Monty Python and the Holy Grail was back in cinemas briefly this week to mark the 40th anniversary of the gloriously silly film. Professional Moron’s esteemed editor, Mr. Wapojif, first saw The Holy Grail in 1996 and laughed like an idiot throughout. Especially when the killer rabbit turned up.
Monty Python successfully blended complex, high culture concepts (such as philosophy, parrots, and fish) with utter ridiculousness. At their best they really were on it, although the TV sketch show could be hit-and-miss (as admitted by Micheal Palin). The films were much more focused. Which is good.
Regardless, although we’ll never admit to outright plagiarism, their work in the ‘60s paved the way for grown adults like us to behave like total idiots. We should be thankful. But we’re not.
Monty Python and the Holy Grail
In Monty Python and the Holy Grail you’ve got King Arthur, played brilliantly (if drunkenly, as he was drunk during filming) by Graham Chapman, on a quest to seek the Holy Grail.
This epic task, bestowed onto him by God, is challenged relentlessly by the utter absurdity of the people and situations he comes across. He’s also hindered by his own stupidity, the erratic Knights of the Round Table, a killer rabbit, and the Knights who say Ni.
The film’s infinitely quotable and memorable, which is impressive considering it had a budget of £200,000. Monty Python’s set up (where the six members performed the majority of acting roles) will have helped considerably keep costs down, which results in viewers being able to enjoy the likes of John Cleese on fine form.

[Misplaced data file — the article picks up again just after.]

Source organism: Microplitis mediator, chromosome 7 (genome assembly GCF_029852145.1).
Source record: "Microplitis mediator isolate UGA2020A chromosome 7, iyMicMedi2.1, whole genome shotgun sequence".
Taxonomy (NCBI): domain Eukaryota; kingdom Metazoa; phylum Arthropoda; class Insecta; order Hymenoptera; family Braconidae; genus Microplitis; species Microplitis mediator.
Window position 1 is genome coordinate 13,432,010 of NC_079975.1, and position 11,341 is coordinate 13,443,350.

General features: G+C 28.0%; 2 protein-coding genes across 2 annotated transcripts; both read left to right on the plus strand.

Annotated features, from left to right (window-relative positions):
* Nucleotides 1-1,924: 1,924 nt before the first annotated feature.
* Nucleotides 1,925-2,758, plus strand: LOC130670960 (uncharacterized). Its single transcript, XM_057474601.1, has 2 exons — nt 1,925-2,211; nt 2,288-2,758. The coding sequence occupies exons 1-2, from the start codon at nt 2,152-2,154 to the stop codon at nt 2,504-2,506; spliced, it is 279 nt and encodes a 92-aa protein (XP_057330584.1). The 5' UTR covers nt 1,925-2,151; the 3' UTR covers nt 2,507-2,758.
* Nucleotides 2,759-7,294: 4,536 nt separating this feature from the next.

Whether he’s mistakenly massacring a castle of innocent wedding goers as Sir Lancelot, going Scottish as charmingly demented Tim the Enchanter, or refusing to give way as the Black Knight, he’s pretty epic throughout.
Everyone else is wicked, too, particularly Chapman as the pompous, shouty King of the Britains, but arguably the biggest scene stealer is the legendary killer rabbit. Introduced by Tim the Enchanter, the hapless King and his Knights fail to understand the gravitas of the situation, leaving brave Sir Robin to repeatedly foul himself.
Only the Holy Hand Grenade advances the narrative, which leads to one of the most bizarre endings in film history. Let’s just state it’s a fourth wall breaking moment which makes you question what on Earth you’ve just watched.
First released in 1975 (half a year before Jaws!) it’s become a celebrated classic, and if you’ve not watched it yet there really is something wrong with you. And the best thing? They topped it with Life of Brian in 1979.